Georgia secretary of state Brad Raffensperger (R) is calling for a bipartisan federal election reform commission to convene following the 2020 presidential election.
The state's top election official was involved in controversy after former President TrumpDonald TrumpBiden heading to Kansas City to promote infrastructure package Trump calls Milley a 'f---ing idiot' over Afghanistan withdrawal First rally for far-right French candidate Zemmour prompts protests, violence MORE asked him to overturn the election results in his state.
Raffensperger told Axios that it is time for another examination of the U.S.’s election practices, 16 years after a bipartisan commission led by former President Carter and former secretary of State James Baker penned a report outlining reforms to modernize the electoral system in the U.S.
“Let them really work on it, do a lot of public policy debates, take a year or two but get it right. I think it's been now 16 years since the last report. We’re probably ready for another one,” Raffensperger told Axios.
Election reform rocketed to the forefront of national debate during the 2020 election, when many voters cast their ballot by mail. Trump claimed at the time that the practice of mail-in ballots, among other things, leads to widespread voter fraud.
However, after several reviews in various battleground states, there has been no substantial evidence of voter fraud.
Raffensperger became embroiled in Trump’s effort to overturn the 2020 presidential election results after the Peach State shocked the country, turning blue for President BidenJoe BidenChina eyes military base on Africa's Atlantic coast: report Biden orders flags be flown at half-staff through Dec. 9 to honor Dole Biden heading to Kansas City to promote infrastructure package MORE — the first time a Democrat won the state in more than 20 years.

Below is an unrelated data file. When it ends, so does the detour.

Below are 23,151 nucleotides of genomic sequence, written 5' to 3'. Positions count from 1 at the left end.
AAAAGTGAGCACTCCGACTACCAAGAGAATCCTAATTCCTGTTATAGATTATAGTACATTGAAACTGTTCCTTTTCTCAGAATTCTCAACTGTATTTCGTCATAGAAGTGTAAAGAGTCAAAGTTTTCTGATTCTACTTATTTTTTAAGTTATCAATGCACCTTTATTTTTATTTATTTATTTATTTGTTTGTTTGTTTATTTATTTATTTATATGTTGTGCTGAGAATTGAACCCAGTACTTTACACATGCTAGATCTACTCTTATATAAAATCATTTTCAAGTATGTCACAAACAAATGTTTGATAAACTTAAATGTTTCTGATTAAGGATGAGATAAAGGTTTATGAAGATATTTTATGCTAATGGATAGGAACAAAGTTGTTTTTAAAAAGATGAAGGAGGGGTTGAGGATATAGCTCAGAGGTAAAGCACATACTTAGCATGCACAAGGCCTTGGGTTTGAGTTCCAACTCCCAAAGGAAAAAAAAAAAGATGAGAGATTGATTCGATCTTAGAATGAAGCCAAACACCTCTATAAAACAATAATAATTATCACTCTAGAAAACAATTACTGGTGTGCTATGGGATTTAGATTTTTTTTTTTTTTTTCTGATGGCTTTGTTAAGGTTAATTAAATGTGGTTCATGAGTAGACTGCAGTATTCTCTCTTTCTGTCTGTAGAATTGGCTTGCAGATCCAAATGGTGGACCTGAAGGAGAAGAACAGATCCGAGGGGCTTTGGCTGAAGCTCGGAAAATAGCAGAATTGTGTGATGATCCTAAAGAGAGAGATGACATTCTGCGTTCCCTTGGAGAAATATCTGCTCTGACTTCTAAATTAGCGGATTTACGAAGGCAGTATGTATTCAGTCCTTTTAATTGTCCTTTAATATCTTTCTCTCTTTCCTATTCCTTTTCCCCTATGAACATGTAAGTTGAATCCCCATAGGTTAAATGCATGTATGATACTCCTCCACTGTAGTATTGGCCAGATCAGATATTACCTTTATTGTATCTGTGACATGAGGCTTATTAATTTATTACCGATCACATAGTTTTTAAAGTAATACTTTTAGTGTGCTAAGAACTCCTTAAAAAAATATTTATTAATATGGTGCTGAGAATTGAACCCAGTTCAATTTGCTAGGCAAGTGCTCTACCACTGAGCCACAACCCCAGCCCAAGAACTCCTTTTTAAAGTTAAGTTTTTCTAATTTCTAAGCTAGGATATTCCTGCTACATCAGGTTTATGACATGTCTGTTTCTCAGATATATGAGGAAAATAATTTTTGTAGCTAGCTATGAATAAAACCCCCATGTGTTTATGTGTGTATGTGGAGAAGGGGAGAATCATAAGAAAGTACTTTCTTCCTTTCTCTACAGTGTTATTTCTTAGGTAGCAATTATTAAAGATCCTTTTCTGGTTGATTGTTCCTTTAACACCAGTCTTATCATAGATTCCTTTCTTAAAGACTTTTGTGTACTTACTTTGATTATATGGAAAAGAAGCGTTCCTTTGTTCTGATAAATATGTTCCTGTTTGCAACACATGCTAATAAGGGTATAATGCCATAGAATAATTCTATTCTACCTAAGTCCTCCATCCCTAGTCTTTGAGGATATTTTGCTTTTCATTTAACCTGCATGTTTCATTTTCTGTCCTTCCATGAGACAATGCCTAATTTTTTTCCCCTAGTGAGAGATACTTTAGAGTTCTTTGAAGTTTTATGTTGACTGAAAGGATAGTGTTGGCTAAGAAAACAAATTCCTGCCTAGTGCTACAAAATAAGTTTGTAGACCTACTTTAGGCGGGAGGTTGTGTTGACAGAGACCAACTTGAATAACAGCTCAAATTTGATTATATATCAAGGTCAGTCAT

Trump asked Raffensperger during a phone conversation in January to “find” 11,780 votes he needed to beat Biden in the state, contending that he actually won the race.
Raffensperger, however, rejected Trump’s claims, calling his numbers “wrong” and telling the president that he will not follow his requests.
Trump continued his feud with the secretary in March when he endorsed Rep. Jody HiceJody Brownlow HiceA woke military is no defense at all — why Defense bill in current form must not pass Gosar faces increasing odds of censure on House floor Cheney, Kinzinger signal they'd back Gosar censure MORE (R-Ga.), who is challenging Raffensperger.
A number of GOP-led states have since introduced elections bills that tighten voting restrictions. Lawmakers on Capitol Hill are also pushing for election reforms at the federal level, but those initiatives have since failed due partisan differences.
Raffensperger previously criticized the Democratic-led John LewisJohn LewisDemocratic frustration growing over stagnating voting rights bills With extreme gerrymanders locking in, Biden needs to make democracy preservation job one Obama, Dave Chappelle nominated in same Grammy category MORE Voting Rights Bill in an op-ed for including “liberal wish list election items that would burden election officials and undermine confidence in elections.”
The secretary did however express support for the Georgia voting law spearheaded by Republicans which, according to Axios, is one of the bills that sparked Democrats’ efforts to pass federal election reforms.